Source: USA Today
By: Paula Carter, Opinion contributor
Jury duty is not a punch line. I helped decide a case about police, a black driver and a traffic stop, and I never felt more significant as a citizen.
The night before I had jury duty, I contemplated searching online for tips on how to get out of it. I knew from pop culture that this was the thing to do.
In “30 Rock,” Liz Lemon dresses up like Princess Leia when called to serve so she will seem insane and be dismissed. In Milton Bradley’s The Game of Life, if you land on jury duty, you lose a turn. Without any reflection, I had come to believe that jury duty was a pain and something most people tried to avoid. It was for suckers.
Then I served on a jury, and my perspective changed.
A quick search on social media for #voting reveals threads about the importance of voting, while searching #juryduty returns posts about the joys of being released from jury duty. As the midterm elections approach, voting is the civic responsibility capturing everyone’s attention and admiration. But jury duty is characterized as something to be avoided at all costs. How is it that we have come to see these two ways of participating in government so differently?
Jury duty shouldn’t be a punch line
When I was called to the criminal court of Cook County, Illinois, I was selected to serve from a group of people looking bored and annoyed and sent to a cramped jury room with a water cooler that was out of water. My fellow jurors were from all over Chicago and the suburbs, from different backgrounds and experiences. Most were as shocked as I was to have been chosen.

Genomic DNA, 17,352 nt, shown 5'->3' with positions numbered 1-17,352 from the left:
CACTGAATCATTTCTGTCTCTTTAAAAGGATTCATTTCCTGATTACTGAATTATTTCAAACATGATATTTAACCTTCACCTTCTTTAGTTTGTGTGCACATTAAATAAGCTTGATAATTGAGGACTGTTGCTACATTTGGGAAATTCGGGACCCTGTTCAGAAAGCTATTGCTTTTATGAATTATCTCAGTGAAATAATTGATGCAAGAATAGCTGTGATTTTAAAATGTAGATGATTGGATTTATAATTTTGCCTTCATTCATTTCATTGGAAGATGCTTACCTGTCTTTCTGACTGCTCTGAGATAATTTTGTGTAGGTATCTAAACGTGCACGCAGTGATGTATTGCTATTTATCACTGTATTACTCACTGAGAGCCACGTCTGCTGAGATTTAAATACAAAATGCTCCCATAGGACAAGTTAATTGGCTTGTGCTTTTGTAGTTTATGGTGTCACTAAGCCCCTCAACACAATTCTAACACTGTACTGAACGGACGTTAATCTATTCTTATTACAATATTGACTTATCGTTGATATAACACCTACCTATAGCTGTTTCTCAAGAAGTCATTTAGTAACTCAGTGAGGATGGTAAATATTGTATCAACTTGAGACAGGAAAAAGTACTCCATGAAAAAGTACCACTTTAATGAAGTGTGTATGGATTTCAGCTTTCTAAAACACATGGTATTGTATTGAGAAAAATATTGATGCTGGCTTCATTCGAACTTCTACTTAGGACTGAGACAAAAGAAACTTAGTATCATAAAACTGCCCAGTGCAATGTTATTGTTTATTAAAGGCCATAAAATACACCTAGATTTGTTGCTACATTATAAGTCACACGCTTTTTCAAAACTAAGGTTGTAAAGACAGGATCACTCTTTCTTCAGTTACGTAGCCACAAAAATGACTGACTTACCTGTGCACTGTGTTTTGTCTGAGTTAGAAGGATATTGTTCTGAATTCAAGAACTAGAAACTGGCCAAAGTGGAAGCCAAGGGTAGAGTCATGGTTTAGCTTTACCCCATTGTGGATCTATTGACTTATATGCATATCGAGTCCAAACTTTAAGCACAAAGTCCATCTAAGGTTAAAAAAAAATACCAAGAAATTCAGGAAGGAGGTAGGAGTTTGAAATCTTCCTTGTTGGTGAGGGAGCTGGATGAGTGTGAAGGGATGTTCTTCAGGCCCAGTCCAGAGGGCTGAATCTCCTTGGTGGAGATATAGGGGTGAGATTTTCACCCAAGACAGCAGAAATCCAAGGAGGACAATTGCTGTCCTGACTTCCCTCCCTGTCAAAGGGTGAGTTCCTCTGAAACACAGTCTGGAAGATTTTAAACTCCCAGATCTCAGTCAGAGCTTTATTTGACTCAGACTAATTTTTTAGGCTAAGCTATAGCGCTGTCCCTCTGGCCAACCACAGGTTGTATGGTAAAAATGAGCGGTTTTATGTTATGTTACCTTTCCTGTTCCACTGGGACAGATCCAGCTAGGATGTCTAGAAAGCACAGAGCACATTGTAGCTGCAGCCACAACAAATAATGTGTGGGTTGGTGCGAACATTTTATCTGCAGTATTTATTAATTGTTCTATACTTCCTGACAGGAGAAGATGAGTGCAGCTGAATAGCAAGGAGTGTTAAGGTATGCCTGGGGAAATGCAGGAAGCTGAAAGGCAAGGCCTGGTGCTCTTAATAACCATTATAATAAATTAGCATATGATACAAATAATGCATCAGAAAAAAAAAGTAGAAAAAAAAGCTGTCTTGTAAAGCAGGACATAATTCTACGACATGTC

We chatted as we waited for paperwork to process and then were summoned to the courtroom. At that point, we didn’t know much about the case, just that the defendant had fled from the scene of a routine traffic stop. Then, we saw the body cam video of one of the police officers, and the mood changed.
You have probably seen a video like this: A traffic stop that escalates quickly. A black man driving. Several police officers surround him. The driver resists the orders he’s given. The officers threaten violence.
The video was 1 minute and 41 seconds long, and the entire time I found myself praying that no one would be shot. No one was. But now it would be our task to decide whether the driver was justified in leaving the scene because he was afraid for his safety.
It was late when we saw the video. Soon we were released for the evening, to return the next day. As we were leaving, our deputy explained that we might want to bring food. She would have lunch for us, but it wouldn’t be good. The state was on a budget.
A younger white man spoke up and said we should do a pot luck. We laughed, imagining bringing Crock-Pots through security. But he was serious. A snack pot luck, he said. I looked at him, wondering just what he had seen in that video, then smiled and nodded.
Later, I looked up those tips on getting out of jury duty. Some advice on the subject includes “have a crappy attitude” and “be a rebel.” Other advice includes saying that you can’t be impartial.